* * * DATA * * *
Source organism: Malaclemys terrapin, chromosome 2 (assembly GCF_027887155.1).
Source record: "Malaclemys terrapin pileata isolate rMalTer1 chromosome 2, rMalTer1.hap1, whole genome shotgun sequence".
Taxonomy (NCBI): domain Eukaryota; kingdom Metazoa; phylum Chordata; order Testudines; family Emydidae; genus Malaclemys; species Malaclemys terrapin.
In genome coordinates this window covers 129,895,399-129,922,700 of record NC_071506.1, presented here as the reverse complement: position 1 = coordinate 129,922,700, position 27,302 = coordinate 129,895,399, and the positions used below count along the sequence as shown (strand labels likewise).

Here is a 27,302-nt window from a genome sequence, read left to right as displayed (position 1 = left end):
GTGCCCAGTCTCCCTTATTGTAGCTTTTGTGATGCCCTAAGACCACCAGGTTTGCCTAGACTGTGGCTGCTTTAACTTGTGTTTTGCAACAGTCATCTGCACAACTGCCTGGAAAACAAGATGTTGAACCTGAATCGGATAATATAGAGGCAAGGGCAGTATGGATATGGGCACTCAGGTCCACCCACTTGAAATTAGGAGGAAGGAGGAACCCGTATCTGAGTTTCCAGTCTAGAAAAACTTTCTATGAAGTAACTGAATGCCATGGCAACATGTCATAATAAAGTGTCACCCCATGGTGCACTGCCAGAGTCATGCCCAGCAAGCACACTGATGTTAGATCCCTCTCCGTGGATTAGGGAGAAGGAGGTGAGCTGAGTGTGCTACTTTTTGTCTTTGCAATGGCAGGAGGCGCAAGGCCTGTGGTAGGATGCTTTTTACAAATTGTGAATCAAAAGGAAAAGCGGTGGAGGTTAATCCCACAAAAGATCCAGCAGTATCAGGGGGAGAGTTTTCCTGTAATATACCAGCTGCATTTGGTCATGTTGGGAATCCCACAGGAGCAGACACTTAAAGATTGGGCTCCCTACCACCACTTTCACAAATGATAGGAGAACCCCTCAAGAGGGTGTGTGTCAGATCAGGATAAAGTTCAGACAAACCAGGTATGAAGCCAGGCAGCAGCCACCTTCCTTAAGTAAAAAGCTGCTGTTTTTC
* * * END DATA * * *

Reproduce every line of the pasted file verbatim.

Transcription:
Source organism: Malaclemys terrapin, chromosome 2 (assembly GCF_027887155.1).
Source record: "Malaclemys terrapin pileata isolate rMalTer1 chromosome 2, rMalTer1.hap1, whole genome shotgun sequence".
Taxonomy (NCBI): domain Eukaryota; kingdom Metazoa; phylum Chordata; order Testudines; family Emydidae; genus Malaclemys; species Malaclemys terrapin.
In genome coordinates this window covers 129,895,399-129,922,700 of record NC_071506.1, presented here as the reverse complement: position 1 = coordinate 129,922,700, position 27,302 = coordinate 129,895,399, and the positions used below count along the sequence as shown (strand labels likewise).

Here is a 27,302-nt window from a genome sequence, read left to right as displayed (position 1 = left end):
GTGCCCAGTCTCCCTTATTGTAGCTTTTGTGATGCCCTAAGACCACCAGGTTTGCCTAGACTGTGGCTGCTTTAACTTGTGTTTTGCAACAGTCATCTGCACAACTGCCTGGAAAACAAGATGTTGAACCTGAATCGGATAATATAGAGGCAAGGGCAGTATGGATATGGGCACTCAGGTCCACCCACTTGAAATTAGGAGGAAGGAGGAACCCGTATCTGAGTTTCCAGTCTAGAAAAACTTTCTATGAAGTAACTGAATGCCATGGCAACATGTCATAATAAAGTGTCACCCCATGGTGCACTGCCAGAGTCATGCCCAGCAAGCACACTGATGTTAGATCCCTCTCCGTGGATTAGGGAGAAGGAGGTGAGCTGAGTGTGCTACTTTTTGTCTTTGCAATGGCAGGAGGCGCAAGGCCTGTGGTAGGATGCTTTTTACAAATTGTGAATCAAAAGGAAAAGCGGTGGAGGTTAATCCCACAAAAGATCCAGCAGTATCAGGGGGAGAGTTTTCCTGTAATATACCAGCTGCATTTGGTCATGTTGGGAATCCCACAGGAGCAGACACTTAAAGATTGGGCTCCCTACCACCACTTTCACAAATGATAGGAGAACCCCTCAAGAGGGTGTGTGTCAGATCAGGATAAAGTTCAGACAAACCAGGTATGAAGCCAGGCAGCAGCCACCTTCCTTAAGTAAAAAGCTGCTGTTTTTC